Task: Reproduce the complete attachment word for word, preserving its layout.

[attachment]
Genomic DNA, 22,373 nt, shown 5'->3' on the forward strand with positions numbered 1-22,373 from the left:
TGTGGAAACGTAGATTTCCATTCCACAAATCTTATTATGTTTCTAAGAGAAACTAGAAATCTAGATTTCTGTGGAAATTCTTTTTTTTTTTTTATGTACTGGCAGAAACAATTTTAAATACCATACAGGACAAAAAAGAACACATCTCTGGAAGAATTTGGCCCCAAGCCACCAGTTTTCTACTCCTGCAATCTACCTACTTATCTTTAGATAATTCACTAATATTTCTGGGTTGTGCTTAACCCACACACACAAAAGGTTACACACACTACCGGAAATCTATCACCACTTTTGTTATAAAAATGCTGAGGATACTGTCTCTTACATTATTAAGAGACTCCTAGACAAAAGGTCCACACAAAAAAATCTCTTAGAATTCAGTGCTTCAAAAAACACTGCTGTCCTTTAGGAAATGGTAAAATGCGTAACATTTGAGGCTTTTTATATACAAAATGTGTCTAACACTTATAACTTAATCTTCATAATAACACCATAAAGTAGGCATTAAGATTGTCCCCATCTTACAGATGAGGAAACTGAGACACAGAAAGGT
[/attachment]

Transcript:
Genomic DNA, 22,373 nt, shown 5'->3' on the forward strand with positions numbered 1-22,373 from the left:
TGTGGAAACGTAGATTTCCATTCCACAAATCTTATTATGTTTCTAAGAGAAACTAGAAATCTAGATTTCTGTGGAAATTCTTTTTTTTTTTTTATGTACTGGCAGAAACAATTTTAAATACCATACAGGACAAAAAAGAACACATCTCTGGAAGAATTTGGCCCCAAGCCACCAGTTTTCTACTCCTGCAATCTACCTACTTATCTTTAGATAATTCACTAATATTTCTGGGTTGTGCTTAACCCACACACACAAAAGGTTACACACACTACCGGAAATCTATCACCACTTTTGTTATAAAAATGCTGAGGATACTGTCTCTTACATTATTAAGAGACTCCTAGACAAAAGGTCCACACAAAAAAATCTCTTAGAATTCAGTGCTTCAAAAAACACTGCTGTCCTTTAGGAAATGGTAAAATGCGTAACATTTGAGGCTTTTTATATACAAAATGTGTCTAACACTTATAACTTAATCTTCATAATAACACCATAAAGTAGGCATTAAGATTGTCCCCATCTTACAGATGAGGAAACTGAGACACAGAAAGGT